Productivity

What it is:

Productivity refers to the measure of output (e.g. products) from a production process per unit of input (e.g. labor and capital).

How it works/Example:

Productivity is usually expressed as a ratio of output to inputs. It can be expressed as units of a product (e.g. cars) per worker-hour (total number of hours worked by all workers on that car).   Given the cost of the worker-hour, productivity can also measure the efficiency of a company.
 
These measures are quantitative and relatively easy to measure.  However, other factors of productivity, such as creativity, innovation, teamwork, and even quality are qualitative and more difficult to measure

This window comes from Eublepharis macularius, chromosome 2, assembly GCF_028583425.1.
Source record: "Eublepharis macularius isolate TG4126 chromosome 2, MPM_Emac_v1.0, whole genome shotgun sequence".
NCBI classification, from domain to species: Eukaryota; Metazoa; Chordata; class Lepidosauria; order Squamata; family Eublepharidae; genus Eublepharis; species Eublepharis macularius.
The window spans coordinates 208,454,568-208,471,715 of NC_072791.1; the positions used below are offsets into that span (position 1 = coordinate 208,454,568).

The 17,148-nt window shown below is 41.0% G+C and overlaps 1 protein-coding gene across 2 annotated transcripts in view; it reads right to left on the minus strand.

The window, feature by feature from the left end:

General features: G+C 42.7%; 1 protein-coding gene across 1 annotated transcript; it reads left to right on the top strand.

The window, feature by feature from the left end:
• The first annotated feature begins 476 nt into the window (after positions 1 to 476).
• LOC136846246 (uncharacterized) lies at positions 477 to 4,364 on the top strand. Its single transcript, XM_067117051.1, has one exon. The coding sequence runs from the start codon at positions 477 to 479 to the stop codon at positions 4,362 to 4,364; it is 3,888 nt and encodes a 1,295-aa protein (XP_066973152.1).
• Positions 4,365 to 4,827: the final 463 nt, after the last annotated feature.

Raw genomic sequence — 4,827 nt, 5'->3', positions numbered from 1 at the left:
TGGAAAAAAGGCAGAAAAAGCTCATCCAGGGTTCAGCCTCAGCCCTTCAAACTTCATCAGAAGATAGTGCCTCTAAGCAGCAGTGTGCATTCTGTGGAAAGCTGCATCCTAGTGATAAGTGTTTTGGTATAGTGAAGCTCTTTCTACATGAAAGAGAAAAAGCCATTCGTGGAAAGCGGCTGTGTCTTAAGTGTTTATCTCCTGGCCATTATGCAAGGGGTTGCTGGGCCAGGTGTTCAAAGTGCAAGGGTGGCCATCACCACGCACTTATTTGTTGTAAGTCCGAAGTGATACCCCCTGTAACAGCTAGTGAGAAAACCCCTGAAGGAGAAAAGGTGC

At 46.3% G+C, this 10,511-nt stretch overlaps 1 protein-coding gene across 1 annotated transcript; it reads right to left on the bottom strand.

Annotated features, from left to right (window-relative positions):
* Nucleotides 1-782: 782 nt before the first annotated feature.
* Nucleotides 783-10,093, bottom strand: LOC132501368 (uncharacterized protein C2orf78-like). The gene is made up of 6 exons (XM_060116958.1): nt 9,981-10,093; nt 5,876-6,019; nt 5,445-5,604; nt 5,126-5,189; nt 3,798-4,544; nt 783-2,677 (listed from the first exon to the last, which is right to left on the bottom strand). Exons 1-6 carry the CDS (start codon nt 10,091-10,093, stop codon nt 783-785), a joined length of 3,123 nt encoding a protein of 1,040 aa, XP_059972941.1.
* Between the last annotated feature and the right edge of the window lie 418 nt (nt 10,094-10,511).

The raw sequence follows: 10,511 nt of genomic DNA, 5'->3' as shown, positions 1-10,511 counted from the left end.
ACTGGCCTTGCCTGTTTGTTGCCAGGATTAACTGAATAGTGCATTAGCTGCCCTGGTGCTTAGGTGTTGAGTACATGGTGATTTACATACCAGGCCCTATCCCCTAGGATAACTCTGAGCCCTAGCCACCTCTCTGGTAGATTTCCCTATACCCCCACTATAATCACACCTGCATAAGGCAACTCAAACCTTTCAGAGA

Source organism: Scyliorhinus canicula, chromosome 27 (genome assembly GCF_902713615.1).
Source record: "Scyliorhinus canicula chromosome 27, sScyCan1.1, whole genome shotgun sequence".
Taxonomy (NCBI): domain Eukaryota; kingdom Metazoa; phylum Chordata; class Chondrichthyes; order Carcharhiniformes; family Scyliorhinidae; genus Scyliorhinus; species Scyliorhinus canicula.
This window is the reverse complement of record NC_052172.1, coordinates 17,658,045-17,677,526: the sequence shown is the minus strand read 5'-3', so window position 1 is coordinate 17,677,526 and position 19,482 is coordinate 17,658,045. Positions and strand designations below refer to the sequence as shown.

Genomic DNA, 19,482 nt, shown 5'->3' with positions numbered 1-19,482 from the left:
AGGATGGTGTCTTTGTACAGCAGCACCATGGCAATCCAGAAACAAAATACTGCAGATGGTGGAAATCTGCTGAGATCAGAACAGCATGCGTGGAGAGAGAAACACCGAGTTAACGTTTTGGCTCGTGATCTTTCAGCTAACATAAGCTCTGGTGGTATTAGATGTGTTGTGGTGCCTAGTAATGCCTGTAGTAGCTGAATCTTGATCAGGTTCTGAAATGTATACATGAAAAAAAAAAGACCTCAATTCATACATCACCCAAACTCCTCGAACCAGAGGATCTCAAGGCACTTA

Why it Matters:

In most business models, profitability is a function of productivity, price, and volume.  In other words, a company's success is measured by how efficiently it uses its resources to produce its product, the price it can sell its products, and how many products it can actually sell.  When comparing companies within a sector, for example, it is very important for investors to understand the relative productivity comparisons between companies producing the same products.

Best execution refers to the imperative that a broker, market maker, or other agent acting on behalf of an investor is obligated to execute the investor's order in a way that is most advantageous to the investor rather than the agent.